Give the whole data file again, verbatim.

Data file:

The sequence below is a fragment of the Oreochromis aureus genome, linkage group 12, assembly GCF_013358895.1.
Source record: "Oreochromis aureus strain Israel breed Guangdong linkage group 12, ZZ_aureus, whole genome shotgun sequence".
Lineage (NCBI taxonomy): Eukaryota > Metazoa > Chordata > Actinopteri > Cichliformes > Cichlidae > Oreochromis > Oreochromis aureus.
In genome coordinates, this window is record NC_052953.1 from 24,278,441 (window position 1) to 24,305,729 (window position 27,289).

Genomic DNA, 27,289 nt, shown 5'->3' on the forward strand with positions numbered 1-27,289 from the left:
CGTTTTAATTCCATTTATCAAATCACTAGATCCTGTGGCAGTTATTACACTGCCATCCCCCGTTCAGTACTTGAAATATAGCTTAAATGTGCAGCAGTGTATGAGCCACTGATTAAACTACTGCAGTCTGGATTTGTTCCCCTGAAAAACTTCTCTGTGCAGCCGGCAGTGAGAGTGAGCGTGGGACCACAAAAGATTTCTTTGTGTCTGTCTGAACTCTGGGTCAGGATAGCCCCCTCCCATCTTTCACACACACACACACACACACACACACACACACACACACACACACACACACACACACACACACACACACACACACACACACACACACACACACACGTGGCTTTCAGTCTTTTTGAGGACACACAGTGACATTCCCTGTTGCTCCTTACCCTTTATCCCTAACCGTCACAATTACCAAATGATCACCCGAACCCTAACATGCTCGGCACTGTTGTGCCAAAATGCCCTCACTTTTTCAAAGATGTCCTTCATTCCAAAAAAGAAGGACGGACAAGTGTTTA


The sequence below is a fragment of the Oreochromis aureus genome, linkage group 12, assembly GCF_013358895.1.
Source record: "Oreochromis aureus strain Israel breed Guangdong linkage group 12, ZZ_aureus, whole genome shotgun sequence".
Lineage (NCBI taxonomy): Eukaryota > Metazoa > Chordata > Actinopteri > Cichliformes > Cichlidae > Oreochromis > Oreochromis aureus.
In genome coordinates, this window is record NC_052953.1 from 24,278,441 (window position 1) to 24,305,729 (window position 27,289).

Genomic DNA, 27,289 nt, shown 5'->3' on the forward strand with positions numbered 1-27,289 from the left:
CGTTTTAATTCCATTTATCAAATCACTAGATCCTGTGGCAGTTATTACACTGCCATCCCCCGTTCAGTACTTGAAATATAGCTTAAATGTGCAGCAGTGTATGAGCCACTGATTAAACTACTGCAGTCTGGATTTGTTCCCCTGAAAAACTTCTCTGTGCAGCCGGCAGTGAGAGTGAGCGTGGGACCACAAAAGATTTCTTTGTGTCTGTCTGAACTCTGGGTCAGGATAGCCCCCTCCCATCTTTCACACACACACACACACACACACACACACACACACACACACACACACACACACACACACACACACACACACACACACACACACACACACACACACGTGGCTTTCAGTCTTTTTGAGGACACACAGTGACATTCCCTGTTGCTCCTTACCCTTTATCCCTAACCGTCACAATTACCAAATGATCACCCGAACCCTAACATGCTCGGCACTGTTGTGCCAAAATGCCCTCACTTTTTCAAAGATGTCCTTCATTCCAAAAAAGAAGGACGGACAAGTGTTTA